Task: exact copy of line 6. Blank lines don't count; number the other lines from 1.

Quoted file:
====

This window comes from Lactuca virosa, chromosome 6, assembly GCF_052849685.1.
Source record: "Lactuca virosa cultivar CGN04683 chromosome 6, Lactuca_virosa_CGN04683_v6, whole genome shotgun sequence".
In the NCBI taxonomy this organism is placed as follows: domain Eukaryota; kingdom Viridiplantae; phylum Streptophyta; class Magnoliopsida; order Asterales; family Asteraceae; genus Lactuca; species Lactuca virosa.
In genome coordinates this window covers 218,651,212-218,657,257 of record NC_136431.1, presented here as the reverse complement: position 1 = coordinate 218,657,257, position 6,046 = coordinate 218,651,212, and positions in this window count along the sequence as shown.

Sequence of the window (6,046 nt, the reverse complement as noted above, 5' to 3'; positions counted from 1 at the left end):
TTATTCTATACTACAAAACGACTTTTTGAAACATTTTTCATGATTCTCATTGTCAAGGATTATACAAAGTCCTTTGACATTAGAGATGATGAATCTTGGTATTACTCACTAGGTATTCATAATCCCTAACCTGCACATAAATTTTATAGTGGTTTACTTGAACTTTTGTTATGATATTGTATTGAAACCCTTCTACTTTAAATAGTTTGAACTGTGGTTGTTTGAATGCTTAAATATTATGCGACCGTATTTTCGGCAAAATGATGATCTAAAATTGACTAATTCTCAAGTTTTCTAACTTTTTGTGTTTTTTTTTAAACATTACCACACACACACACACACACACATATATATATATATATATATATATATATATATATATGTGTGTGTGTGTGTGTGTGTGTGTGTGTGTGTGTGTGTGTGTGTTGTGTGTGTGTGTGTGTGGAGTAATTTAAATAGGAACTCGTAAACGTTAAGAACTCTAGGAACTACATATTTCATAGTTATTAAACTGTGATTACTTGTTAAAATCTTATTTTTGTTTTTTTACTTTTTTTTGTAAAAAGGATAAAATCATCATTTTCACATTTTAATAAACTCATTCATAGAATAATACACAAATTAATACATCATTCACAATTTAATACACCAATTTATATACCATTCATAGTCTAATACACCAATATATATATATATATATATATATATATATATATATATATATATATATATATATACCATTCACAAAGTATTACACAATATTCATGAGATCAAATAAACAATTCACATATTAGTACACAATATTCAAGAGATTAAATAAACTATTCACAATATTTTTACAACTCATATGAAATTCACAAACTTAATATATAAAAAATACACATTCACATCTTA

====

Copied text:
TTATTCTATACTACAAAACGACTTTTTGAAACATTTTTCATGATTCTCATTGTCAAGGATTATACAAAGTCCTTTGACATTAGAGATGATGAATCTTGGTATTACTCACTAGGTATTCATAATCCCTAACCTGCACATAAATTTTATAGTGGTTTACTTGAACTTTTGTTATGATATTGTATTGAAACCCTTCTACTTTAAATAGTTTGAACTGTGGTTGTTTGAATGCTTAAATATTATGCGACCGTATTTTCGGCAAAATGATGATCTAAAATTGACTAATTCTCAAGTTTTCTAACTTTTTGTGTTTTTTTTTAAACATTACCACACACACACACACACACACATATATATATATATATATATATATATATATATATATGTGTGTGTGTGTGTGTGTGTGTGTGTGTGTGTGTGTGTGTGTGTTGTGTGTGTGTGTGTGTGGAGTAATTTAAATAGGAACTCGTAAACGTTAAGAACTCTAGGAACTACATATTTCATAGTTATTAAACTGTGATTACTTGTTAAAATCTTATTTTTGTTTTTTTACTTTTTTTTGTAAAAAGGATAAAATCATCATTTTCACATTTTAATAAACTCATTCATAGAATAATACACAAATTAATACATCATTCACAATTTAATACACCAATTTATATACCATTCATAGTCTAATACACCAATATATATATATATATATATATATATATATATATATATATATATATATATATATACCATTCACAAAGTATTACACAATATTCATGAGATCAAATAAACAATTCACATATTAGTACACAATATTCAAGAGATTAAATAAACTATTCACAATATTTTTACAACTCATATGAAATTCACAAACTTAATATATAAAAAATACACATTCACATCTTA